Hunan plant shut down as probe into lead poisoning of children begins
Updated: 2014-06-16 08:35
By Feng Zhiwei, Wen Xinzheng in Changsha and Luo Wangshu in Beijing (China Daily)
A chemical plant in central China's Hunan province was shut down on Sunday on suspicion of being linked to the lead poisoning of more than 300 local children, following a report on Saturday about blood-test results.
The chemical plant, Meilun Chemical Materials Limited Co, which is suspected of discharging untreated water and waste, has been shut down, including the turning off of electricity and disassembling of manufacturing equipment, according to a news release on Sunday from the Hengdong county government. Additionally, the county's public security bureau has launched an investigation of the plant, according to the news release.
A report by China Central Television (CCTV) on Saturday said that blood tests on more than 300 children in Dapu township of Hengdong county found excessive levels of lead since 2012, indicating heavy metal poisoning.
The blood tests showed that the lead densities among local children reached as high as 501 micrograms per liter, far above the national standard of 100 micrograms per liter for children.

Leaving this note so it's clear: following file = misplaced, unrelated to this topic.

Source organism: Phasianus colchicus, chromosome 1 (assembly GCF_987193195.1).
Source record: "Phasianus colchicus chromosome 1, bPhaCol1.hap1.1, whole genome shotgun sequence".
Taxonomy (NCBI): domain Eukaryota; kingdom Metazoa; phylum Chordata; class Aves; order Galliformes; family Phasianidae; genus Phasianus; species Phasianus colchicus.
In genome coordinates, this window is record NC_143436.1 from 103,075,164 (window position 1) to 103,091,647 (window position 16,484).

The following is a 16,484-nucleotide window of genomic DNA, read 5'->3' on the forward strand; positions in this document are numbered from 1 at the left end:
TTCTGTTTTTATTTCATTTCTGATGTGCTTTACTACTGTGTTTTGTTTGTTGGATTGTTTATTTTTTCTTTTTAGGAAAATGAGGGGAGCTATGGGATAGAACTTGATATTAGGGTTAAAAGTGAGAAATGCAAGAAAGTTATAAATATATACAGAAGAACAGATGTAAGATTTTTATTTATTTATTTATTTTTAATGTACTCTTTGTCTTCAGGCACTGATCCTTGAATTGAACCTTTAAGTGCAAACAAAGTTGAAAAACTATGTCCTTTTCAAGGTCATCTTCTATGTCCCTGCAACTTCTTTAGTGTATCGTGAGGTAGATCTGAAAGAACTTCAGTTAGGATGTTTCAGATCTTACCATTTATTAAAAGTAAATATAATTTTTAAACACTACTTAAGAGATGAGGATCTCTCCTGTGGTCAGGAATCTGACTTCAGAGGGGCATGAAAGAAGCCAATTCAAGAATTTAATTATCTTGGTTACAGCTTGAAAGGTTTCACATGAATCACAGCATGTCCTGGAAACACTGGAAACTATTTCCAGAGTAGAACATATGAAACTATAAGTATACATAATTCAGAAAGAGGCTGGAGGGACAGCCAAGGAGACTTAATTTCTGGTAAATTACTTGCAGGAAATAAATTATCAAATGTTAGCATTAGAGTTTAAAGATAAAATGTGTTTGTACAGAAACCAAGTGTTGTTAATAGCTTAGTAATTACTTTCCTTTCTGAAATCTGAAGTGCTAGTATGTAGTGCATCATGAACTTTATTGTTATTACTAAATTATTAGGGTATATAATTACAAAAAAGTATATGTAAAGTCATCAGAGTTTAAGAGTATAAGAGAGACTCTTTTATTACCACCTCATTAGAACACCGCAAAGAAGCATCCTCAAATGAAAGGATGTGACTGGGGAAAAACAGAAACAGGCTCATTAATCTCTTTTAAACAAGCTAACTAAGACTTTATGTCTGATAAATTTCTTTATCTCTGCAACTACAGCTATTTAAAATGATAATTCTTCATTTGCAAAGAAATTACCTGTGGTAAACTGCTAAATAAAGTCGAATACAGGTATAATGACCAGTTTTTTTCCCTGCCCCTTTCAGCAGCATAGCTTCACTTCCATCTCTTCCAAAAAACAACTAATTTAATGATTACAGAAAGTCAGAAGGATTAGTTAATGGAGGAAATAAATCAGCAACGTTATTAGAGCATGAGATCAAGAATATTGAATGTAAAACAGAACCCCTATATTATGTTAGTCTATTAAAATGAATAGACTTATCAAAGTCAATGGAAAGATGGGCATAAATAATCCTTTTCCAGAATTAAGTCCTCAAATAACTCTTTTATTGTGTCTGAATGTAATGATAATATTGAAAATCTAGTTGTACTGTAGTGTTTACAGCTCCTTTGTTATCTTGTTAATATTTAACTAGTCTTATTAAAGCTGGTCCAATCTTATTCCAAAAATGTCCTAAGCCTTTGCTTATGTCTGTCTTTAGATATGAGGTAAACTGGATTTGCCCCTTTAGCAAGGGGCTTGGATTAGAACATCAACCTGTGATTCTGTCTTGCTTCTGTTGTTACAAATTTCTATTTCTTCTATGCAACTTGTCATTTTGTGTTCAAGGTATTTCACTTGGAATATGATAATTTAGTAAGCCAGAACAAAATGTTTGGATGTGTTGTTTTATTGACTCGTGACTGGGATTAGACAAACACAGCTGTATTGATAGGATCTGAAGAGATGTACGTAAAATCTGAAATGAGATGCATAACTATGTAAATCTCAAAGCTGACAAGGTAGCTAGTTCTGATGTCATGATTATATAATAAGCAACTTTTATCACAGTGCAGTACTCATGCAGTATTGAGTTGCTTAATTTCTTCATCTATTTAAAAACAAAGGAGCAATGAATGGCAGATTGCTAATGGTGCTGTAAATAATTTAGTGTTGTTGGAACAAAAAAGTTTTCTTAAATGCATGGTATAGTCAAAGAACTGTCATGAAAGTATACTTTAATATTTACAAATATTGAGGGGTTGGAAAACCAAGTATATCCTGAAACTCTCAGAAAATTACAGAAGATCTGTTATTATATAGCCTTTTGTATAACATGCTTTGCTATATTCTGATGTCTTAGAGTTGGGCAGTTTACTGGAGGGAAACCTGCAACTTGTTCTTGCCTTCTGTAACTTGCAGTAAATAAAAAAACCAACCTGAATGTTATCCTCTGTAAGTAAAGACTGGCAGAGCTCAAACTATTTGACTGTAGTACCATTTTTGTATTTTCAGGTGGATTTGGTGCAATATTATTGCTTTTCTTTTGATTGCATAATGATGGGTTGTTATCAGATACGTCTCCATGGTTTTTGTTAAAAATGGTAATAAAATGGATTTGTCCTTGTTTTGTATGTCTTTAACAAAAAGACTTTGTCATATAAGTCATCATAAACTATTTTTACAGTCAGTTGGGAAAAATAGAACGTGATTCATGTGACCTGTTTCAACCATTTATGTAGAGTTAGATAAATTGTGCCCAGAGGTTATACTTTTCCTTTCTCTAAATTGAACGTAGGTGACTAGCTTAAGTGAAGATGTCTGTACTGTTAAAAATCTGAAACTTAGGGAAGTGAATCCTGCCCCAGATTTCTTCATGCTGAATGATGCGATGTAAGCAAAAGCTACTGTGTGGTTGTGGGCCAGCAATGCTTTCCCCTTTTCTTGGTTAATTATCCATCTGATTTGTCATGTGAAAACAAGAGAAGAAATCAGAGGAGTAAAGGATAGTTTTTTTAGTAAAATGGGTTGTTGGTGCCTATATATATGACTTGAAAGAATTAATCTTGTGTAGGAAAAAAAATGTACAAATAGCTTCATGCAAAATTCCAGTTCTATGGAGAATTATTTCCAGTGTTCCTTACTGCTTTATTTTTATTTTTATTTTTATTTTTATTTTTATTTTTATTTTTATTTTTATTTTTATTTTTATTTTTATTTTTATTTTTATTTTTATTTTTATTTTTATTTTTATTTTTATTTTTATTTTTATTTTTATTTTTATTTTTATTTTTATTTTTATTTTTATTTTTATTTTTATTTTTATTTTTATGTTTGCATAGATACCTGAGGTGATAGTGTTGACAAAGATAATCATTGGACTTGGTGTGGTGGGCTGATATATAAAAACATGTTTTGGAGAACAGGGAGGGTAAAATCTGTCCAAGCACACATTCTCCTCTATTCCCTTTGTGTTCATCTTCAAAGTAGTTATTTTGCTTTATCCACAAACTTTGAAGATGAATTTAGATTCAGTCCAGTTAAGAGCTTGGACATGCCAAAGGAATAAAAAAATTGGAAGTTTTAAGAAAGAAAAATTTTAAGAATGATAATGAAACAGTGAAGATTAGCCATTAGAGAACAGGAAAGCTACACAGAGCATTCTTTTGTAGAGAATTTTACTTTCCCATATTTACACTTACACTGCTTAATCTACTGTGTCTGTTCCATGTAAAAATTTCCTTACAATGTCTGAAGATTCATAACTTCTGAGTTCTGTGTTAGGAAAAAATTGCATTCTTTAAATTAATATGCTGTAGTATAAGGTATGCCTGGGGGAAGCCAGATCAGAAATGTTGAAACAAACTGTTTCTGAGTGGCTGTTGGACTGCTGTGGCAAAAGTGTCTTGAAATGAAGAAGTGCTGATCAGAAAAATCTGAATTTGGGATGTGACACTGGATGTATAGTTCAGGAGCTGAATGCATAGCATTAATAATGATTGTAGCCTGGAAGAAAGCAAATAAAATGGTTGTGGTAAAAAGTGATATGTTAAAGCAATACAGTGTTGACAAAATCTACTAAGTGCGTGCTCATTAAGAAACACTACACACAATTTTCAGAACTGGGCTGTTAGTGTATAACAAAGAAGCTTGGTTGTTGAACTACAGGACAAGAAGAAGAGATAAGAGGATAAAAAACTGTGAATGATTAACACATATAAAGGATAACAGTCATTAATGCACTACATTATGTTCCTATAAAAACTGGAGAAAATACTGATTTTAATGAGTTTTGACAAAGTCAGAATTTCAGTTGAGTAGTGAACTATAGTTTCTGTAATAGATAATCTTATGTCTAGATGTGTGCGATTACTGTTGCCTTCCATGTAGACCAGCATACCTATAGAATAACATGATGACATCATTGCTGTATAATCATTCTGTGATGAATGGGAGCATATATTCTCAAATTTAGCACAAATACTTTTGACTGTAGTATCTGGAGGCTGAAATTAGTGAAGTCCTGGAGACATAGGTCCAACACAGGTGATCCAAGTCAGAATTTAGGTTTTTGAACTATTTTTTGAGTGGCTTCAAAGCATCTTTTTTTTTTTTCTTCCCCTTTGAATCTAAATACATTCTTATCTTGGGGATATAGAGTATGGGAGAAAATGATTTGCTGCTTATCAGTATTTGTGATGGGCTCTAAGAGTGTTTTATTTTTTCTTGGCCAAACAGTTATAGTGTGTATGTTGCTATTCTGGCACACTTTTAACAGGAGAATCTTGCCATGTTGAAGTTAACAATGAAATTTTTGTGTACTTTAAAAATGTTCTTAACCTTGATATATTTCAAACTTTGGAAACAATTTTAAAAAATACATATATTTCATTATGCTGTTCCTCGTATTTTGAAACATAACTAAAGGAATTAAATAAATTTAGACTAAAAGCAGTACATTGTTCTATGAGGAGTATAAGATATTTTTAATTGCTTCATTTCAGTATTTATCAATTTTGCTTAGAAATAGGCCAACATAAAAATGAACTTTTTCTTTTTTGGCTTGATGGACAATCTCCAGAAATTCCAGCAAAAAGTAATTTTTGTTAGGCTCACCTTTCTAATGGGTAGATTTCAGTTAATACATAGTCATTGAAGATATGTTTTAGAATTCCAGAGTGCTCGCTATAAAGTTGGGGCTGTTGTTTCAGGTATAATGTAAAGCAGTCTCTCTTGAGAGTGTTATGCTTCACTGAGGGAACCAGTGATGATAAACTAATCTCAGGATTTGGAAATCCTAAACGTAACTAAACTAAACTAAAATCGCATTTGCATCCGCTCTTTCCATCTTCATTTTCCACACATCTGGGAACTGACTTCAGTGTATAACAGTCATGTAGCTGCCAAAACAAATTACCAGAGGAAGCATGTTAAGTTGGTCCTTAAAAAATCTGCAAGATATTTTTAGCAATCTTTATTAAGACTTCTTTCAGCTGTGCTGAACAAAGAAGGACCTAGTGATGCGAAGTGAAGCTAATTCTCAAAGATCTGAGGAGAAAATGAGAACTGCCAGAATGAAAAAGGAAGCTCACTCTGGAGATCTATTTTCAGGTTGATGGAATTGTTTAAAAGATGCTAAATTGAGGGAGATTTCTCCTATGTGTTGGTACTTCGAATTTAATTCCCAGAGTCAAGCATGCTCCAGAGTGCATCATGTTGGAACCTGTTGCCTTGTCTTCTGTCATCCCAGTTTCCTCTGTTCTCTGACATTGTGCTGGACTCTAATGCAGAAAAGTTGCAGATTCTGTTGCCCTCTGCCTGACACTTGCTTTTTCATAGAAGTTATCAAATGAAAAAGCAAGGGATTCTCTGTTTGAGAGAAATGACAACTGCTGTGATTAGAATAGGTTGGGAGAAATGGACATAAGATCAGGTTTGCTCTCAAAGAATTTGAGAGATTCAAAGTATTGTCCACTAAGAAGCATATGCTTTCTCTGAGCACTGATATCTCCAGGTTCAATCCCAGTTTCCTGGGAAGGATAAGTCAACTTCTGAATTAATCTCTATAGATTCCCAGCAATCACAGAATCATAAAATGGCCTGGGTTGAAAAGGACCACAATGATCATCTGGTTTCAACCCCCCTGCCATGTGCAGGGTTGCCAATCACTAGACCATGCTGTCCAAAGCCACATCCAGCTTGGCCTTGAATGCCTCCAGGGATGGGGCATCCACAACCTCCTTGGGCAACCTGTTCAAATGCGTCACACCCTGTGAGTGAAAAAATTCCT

A Dapu resident surnamed Tang, who refused to disclose her full name, said that tests on her 14-year-old son, Li Long, showed excessive lead in his blood.
"Luckily the lead densities in his blood test are not way too high," Tang said.
Since becoming aware of the plant's suspected pollution last June, villagers began drinking bottled water instead of water from the well, according to Tang.
Local villagers panicked when many children were found to have excessive levels of lead in blood tests. They accused the Meilun company of discharging untreated dust and wastewater, both of which could cause lead poisoning.
Reports from CCTV said that the closer to the factory the children live, the higher the lead levels in the tests.
The head of Dapu township, Su Genlin, told a CCTV reporter that the lead poisoning was not necessarily caused by the plant.
"Children bite pencils, which may also cause the excessive levels of lead (in their blood)," Su was quoted as saying.
Huang Shuhan, physician of Xinqiao Hospital in Chongqing, said that excessive amounts of lead in the blood can harm the nervous system.
"Children who suffer lead poisoning may become retarded," he said, adding that pencil biting wouldn't harm 300 children at the same time. "It is not a single case," he said.
Cheng Jie, an environmental engineer at COWI, a consulting firm for engineering and planning, said that lead has been categorized as dangerous waste in chemical plants and should go through a strict procedure for degradation.